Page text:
Nestled in a deep basin in the Dark Divide, Blue Lake lies at the headwaters of Blue Creek and offers more than 11 miles of trail for hikers, bikers and equestrians alike to enjoy.
Visitors climb steadily through conifer forests to the crystal waters of a lake in the heart of Bigfoot country. Some believe the lake was formed when a stream was dammed by lava from Blue Lake Volcano, a cinder cone west of the lake.
With history and myths like this surrounding this area, it's no surprise that the trail sees heavy use. Users are dispersed as they near the lake: bikers and equestrians use the Jumpoff Trail and Bishop Ridge to loop around the lake, while hikers can continue in relative quiet on the Blue Lake Trail just past the lake.
The hike is a decent challenge because it's a narrow, steep trail. The terrain is interesting, with waterfalls and its trademark basalt columns. If you like solitude, this is the trail for you.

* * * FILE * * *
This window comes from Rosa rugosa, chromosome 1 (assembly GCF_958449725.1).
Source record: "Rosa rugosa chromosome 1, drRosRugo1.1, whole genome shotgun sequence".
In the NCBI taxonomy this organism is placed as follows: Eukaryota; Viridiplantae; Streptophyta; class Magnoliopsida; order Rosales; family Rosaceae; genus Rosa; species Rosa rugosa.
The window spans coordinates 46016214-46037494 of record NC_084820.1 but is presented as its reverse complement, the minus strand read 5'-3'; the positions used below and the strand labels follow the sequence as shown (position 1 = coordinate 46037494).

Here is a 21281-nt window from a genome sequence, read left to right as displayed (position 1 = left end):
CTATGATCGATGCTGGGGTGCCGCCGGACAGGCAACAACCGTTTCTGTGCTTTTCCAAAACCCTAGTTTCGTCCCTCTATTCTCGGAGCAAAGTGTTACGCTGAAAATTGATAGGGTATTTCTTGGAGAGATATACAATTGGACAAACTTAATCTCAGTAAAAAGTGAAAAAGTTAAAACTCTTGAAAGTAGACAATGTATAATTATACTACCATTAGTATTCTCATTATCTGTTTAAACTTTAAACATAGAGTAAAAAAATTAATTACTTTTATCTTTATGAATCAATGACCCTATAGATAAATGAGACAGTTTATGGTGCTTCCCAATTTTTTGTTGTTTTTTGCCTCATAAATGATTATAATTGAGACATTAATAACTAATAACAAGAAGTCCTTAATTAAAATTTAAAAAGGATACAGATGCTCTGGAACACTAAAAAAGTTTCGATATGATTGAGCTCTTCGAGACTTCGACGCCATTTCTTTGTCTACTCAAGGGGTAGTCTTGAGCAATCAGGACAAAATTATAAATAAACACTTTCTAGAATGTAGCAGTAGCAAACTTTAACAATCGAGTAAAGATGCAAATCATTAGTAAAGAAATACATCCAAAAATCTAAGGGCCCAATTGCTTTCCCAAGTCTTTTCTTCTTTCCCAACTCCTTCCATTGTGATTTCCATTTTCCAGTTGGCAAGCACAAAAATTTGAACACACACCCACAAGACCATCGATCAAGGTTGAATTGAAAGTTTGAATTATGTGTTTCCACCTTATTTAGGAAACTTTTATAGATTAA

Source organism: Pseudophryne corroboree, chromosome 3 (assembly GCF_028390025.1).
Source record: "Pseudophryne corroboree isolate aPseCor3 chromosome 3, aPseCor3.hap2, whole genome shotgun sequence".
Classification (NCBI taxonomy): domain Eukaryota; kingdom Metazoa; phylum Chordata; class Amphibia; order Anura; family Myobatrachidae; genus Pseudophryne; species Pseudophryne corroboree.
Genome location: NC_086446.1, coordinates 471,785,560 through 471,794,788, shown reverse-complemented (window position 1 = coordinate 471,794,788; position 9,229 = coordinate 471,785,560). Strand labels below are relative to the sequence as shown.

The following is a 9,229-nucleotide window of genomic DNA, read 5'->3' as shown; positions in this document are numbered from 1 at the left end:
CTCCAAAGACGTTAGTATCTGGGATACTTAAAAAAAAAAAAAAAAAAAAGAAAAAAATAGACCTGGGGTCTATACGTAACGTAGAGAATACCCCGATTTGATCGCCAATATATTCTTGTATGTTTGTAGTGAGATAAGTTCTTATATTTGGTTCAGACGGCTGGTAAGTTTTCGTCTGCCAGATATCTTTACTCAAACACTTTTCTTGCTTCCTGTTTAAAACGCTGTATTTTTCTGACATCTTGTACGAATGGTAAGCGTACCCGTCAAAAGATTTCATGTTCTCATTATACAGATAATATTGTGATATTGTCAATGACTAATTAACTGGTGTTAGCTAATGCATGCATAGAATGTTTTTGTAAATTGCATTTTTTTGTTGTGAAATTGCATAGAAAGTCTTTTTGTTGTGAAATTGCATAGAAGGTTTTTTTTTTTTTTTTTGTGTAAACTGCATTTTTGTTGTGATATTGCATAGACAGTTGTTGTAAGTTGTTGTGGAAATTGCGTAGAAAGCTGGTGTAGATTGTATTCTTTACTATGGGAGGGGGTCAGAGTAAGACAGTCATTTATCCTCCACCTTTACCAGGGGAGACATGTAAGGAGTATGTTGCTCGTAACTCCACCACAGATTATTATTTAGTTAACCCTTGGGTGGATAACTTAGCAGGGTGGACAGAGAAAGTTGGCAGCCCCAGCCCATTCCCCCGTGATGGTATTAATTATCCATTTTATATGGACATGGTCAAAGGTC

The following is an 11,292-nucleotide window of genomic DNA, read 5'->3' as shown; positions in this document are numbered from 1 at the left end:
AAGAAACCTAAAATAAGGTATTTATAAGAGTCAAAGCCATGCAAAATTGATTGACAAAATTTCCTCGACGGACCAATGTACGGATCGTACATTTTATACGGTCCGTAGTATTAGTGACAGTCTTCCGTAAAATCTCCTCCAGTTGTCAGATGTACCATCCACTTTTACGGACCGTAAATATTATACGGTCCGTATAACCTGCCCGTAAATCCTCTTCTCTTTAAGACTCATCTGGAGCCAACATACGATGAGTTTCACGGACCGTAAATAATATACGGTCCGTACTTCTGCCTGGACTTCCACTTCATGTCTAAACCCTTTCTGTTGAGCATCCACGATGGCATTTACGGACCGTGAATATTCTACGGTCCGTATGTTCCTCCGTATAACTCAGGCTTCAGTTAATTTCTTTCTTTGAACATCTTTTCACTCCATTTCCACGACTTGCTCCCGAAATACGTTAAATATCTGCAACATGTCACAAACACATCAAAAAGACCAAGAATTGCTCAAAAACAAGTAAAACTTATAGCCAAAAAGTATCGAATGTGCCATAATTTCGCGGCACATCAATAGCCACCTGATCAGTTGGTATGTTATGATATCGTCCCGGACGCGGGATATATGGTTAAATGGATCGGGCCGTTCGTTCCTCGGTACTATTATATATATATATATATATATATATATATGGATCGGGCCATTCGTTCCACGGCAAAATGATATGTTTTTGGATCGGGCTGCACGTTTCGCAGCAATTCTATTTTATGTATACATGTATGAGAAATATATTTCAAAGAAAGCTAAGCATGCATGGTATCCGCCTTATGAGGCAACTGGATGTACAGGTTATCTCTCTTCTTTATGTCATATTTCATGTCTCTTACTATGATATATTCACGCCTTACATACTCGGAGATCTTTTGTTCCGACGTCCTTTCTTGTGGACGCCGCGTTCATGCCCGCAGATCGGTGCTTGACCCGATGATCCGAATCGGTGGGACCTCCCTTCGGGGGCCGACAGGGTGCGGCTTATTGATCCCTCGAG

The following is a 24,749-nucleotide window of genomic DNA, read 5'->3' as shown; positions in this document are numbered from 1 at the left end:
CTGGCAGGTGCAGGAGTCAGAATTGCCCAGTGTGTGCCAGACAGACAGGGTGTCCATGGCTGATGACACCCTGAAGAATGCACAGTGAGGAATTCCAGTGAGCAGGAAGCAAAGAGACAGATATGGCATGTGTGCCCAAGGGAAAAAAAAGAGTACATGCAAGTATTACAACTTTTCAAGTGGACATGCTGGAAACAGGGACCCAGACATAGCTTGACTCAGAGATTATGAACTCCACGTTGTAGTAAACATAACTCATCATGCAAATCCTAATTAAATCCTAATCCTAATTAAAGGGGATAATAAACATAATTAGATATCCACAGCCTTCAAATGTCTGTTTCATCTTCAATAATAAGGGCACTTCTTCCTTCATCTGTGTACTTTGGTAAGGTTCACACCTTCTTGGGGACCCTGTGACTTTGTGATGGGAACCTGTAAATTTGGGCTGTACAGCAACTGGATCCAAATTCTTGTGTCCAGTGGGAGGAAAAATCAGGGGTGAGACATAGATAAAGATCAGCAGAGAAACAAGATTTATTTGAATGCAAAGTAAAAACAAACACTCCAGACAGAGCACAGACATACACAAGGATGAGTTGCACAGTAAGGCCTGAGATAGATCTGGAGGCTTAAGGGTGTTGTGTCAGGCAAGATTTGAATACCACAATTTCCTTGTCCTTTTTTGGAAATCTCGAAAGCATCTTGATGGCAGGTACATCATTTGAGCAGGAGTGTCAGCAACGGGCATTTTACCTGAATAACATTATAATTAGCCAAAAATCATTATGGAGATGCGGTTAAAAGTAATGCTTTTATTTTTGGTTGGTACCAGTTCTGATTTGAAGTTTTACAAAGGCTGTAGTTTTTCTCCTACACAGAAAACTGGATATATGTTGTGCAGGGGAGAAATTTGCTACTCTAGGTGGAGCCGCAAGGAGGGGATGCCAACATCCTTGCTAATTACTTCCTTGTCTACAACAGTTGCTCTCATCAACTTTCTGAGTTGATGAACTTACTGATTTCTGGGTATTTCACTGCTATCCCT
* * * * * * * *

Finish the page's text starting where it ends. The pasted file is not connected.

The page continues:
The trail ascends to the canyon of Blue Lake Creek, sometimes very steeply (stone steps in some stretches provide much-needed help), and then follows it for most of the remainder of the hike.
No overwhelming views, but occasional ones down to the Cispus valley. The canyon is very pretty, rising nearly vertically on the other side of the creek from the trail, with several small waterfalls and interesting formations.
About 1/4 mile before the lake is a junction with Blue Lake Ridge trail 271. (Note: motorized vehicles are permitted on 271.) Some past logging is visible from the trail shortly before the junction. Campsites are available at the lake, which is quite large and very blue.
Blue Lake Creek
- 4.8 miles, roundtrip
- Elevation Gain
- 2,100 feet
- Highest Point
- 4,000 feet
Hiking Blue Lake Creek
Blue Lake Creek
Map & Directions
Co-ordinates: 46.4102, -121.7337 Open in Google Maps